zhao siyuan

Chinese Woman Deported From US After Attacking a Person She Thought Belonged to ISIS

She is undergoing medical treatment

zhao siyuan

A Chinese woman has been deported from the US after pleading guilty to stabbing a person at a Miami art show that she had thought was a member of ISIS.

Zhao Siyuan, 24 (seen above), admitted to attacking Shin Seo Young at the Art Basel exhibition on December 4 last year. Zhao had been following Young around the show before she used an X-Acto knife to stab her in the neck and shoulder, causing non-life threatening wounds. While Young was bleeding on the gallery floor (seen below), the attack was misconstrued by some patrons as “performance art”.

Zhao was heard saying as she was arrested by police “I had to kill her and two more,” and “I had to watch her bleed.”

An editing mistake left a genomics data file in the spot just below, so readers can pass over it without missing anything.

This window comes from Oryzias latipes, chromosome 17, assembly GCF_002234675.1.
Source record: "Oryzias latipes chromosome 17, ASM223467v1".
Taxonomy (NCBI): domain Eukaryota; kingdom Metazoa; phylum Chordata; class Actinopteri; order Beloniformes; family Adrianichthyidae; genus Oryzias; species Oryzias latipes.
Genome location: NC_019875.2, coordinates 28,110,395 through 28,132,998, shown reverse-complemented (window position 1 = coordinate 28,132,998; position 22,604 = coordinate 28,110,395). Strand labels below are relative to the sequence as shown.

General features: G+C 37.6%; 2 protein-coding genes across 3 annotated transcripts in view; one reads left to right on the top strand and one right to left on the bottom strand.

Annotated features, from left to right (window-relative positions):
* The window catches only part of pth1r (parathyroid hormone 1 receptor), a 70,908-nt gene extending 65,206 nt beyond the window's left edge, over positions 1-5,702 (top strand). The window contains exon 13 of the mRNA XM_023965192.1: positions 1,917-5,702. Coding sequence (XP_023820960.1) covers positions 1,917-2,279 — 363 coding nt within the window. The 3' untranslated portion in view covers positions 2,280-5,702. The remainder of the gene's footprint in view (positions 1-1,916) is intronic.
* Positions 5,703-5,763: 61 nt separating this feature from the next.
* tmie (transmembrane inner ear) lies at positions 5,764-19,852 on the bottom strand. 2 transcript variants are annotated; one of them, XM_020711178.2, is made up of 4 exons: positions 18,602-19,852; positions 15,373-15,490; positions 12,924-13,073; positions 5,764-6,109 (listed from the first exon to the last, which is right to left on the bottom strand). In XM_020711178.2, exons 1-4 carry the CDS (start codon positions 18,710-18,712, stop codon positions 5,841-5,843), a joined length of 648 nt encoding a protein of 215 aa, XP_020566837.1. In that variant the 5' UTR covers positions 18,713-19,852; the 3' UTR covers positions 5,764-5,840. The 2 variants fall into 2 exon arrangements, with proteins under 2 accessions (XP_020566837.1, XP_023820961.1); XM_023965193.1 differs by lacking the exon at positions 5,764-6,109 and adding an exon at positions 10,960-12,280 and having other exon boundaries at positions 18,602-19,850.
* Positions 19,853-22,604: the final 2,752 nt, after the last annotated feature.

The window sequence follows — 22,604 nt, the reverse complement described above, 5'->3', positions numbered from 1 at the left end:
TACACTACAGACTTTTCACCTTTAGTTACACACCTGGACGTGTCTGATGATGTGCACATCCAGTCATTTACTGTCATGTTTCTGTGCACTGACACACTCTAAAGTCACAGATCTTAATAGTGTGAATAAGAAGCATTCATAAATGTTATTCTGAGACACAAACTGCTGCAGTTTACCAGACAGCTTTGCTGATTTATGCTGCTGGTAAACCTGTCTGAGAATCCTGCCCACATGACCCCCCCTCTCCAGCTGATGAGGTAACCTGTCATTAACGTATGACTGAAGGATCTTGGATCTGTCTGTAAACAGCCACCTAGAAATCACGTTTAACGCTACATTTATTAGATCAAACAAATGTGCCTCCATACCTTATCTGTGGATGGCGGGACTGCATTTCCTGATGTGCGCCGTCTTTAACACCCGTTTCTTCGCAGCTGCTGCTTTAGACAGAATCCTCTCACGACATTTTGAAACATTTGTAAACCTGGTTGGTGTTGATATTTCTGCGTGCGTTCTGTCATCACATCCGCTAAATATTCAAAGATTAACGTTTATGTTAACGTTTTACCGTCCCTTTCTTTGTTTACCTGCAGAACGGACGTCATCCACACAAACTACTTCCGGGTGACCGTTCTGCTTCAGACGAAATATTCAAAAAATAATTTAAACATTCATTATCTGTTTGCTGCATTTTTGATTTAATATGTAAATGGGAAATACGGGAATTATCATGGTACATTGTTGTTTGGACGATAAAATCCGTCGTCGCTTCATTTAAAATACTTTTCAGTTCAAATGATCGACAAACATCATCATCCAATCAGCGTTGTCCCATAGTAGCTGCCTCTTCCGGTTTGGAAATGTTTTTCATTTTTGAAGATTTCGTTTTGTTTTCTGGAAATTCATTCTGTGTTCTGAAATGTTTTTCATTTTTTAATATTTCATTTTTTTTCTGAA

art basel miami attack

Zhao’s psychiatrist told the court that his client suffers from a mental illness and hears voices in her head.

“She felt that ISIS was going to be at Art Basel to destroy the art,” Dr. Ilan Melnick testified. “So she, when walking around, felt that (Young) was an ISIS agent at the time.”

As part of her plea deal, Zhao was deported back to China on April 14 and will never be allowed to return to the USA. Zhao served no jail time for her crime.

Zhao’s violent behavior continued during treatment, said Dr. Melnick. Zhao had attempted to kill someone and had vandalized a doctor’s car while under his care.

zhao siyuan

Zhao’s lawyers said her health has improved greatly with therapy and medication, adding she has begun to feel remorse for her actions.

“Her family has paid for her treatment, and will continue to pay for her treatment,” said defense attorney Howard Srebnick. “She will not pose a danger to anyone in the United States because she will be living in China with no hope of returning.”

At the time of the attack, Zhao was living in an apartment located on the Upper East Side in Manhattan with plans to attend graduate school. Before that, Zhao had graduated from a five-year architecture program at the University of Oregon.

Charles Liu

The Nanfang's Senior Editor